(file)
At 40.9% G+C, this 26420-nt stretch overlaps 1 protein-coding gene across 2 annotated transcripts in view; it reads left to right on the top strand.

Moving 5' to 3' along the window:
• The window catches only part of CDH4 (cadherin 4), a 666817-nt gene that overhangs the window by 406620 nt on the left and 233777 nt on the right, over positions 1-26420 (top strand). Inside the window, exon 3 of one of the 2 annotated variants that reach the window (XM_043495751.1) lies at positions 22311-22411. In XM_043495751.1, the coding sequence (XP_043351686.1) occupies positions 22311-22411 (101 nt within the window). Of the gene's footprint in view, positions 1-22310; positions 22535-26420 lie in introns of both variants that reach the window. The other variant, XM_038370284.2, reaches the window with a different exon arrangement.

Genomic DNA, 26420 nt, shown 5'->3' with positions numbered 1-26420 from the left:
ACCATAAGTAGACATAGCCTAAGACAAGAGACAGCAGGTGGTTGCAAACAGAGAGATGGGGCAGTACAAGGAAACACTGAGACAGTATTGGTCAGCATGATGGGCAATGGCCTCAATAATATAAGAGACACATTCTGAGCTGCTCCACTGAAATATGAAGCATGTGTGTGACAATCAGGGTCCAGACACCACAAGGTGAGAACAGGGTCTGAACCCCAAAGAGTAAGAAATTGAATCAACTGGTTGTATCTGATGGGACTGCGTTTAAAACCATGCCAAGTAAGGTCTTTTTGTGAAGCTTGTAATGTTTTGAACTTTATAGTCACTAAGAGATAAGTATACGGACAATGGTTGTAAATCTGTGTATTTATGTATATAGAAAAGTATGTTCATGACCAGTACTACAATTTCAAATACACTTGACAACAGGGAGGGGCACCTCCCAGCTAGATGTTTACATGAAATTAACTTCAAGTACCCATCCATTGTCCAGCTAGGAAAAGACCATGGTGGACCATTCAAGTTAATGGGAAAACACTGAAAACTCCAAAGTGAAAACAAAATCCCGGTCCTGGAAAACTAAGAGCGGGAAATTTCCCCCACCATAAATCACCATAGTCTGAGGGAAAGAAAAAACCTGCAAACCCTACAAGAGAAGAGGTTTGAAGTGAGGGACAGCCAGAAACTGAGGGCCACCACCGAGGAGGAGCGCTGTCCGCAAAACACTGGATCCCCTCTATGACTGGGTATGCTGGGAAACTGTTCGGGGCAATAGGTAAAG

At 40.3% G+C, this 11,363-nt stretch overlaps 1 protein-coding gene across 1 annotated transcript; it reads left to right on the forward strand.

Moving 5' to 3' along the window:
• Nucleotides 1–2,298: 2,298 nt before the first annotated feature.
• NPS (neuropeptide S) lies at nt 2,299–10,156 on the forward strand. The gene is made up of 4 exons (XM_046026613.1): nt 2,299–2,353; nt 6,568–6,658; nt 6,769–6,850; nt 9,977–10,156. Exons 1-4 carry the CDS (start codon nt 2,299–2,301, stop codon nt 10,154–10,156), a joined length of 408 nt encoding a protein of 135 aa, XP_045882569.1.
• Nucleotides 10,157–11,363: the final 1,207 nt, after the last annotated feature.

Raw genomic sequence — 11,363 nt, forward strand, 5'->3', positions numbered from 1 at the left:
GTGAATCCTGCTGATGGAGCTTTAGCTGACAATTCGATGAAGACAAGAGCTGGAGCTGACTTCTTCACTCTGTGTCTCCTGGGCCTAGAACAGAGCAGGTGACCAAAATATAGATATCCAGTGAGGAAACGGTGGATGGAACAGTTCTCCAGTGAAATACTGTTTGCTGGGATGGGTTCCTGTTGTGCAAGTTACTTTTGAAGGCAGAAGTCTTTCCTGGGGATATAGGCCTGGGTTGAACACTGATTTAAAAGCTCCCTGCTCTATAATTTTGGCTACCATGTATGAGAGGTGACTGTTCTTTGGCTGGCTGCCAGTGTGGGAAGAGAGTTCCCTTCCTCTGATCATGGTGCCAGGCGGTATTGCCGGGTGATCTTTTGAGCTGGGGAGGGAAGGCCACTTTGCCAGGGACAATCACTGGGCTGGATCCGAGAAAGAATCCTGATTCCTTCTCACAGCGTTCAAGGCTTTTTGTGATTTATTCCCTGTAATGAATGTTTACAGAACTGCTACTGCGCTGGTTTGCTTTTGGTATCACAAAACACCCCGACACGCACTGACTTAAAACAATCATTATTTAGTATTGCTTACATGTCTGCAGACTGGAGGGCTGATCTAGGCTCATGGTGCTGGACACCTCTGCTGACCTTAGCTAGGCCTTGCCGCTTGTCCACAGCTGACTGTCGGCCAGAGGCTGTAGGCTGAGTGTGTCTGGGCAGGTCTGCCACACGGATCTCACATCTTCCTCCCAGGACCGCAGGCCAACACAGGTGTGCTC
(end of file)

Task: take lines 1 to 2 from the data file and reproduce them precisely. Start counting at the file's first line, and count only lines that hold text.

At 40.9% G+C, this 26420-nt stretch overlaps 1 protein-coding gene across 2 annotated transcripts in view; it reads left to right on the top strand.

Moving 5' to 3' along the window: